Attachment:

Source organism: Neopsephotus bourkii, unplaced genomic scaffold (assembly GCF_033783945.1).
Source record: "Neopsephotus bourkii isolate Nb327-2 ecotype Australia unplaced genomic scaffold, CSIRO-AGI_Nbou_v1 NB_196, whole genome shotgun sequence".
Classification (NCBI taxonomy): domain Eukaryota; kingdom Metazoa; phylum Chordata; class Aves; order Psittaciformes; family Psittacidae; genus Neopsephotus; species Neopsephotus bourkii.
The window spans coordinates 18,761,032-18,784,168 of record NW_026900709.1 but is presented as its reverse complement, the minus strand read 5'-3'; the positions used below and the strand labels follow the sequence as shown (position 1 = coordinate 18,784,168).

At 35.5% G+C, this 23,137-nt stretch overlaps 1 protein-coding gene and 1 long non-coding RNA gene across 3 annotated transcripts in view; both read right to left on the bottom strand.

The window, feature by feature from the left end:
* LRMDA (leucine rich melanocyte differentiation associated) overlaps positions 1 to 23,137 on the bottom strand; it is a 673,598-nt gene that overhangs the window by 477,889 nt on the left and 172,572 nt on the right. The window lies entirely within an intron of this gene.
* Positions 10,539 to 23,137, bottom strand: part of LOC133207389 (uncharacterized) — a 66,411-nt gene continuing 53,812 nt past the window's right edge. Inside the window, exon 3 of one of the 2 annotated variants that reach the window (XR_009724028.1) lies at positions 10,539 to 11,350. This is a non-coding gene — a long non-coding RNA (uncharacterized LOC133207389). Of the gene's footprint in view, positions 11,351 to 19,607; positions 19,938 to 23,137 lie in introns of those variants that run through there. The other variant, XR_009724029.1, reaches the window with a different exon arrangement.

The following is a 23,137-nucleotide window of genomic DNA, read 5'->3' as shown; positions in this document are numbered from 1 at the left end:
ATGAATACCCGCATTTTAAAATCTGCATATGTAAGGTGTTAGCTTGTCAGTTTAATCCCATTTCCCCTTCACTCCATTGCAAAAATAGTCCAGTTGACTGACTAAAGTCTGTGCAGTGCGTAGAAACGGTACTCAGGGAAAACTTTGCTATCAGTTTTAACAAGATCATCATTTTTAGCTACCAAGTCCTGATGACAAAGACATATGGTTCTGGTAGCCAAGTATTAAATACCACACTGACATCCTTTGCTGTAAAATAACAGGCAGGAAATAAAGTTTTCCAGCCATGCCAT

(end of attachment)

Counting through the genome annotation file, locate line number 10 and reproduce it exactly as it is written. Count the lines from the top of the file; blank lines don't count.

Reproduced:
ATGAATACCCGCATTTTAAAATCTGCATATGTAAGGTGTTAGCTTGTCAGTTTAATCCCATTTCCCCTTCACTCCATTGCAAAAATAGTCCAGTTGACTGACTAAAGTCTGTGCAGTGCGTAGAAACGGTACTCAGGGAAAACTTTGCTATCAGTTTTAACAAGATCATCATTTTTAGCTACCAAGTCCTGATGACAAAGACATATGGTTCTGGTAGCCAAGTATTAAATACCACACTGACATCCTTTGCTGTAAAATAACAGGCAGGAAATAAAGTTTTCCAGCCATGCCAT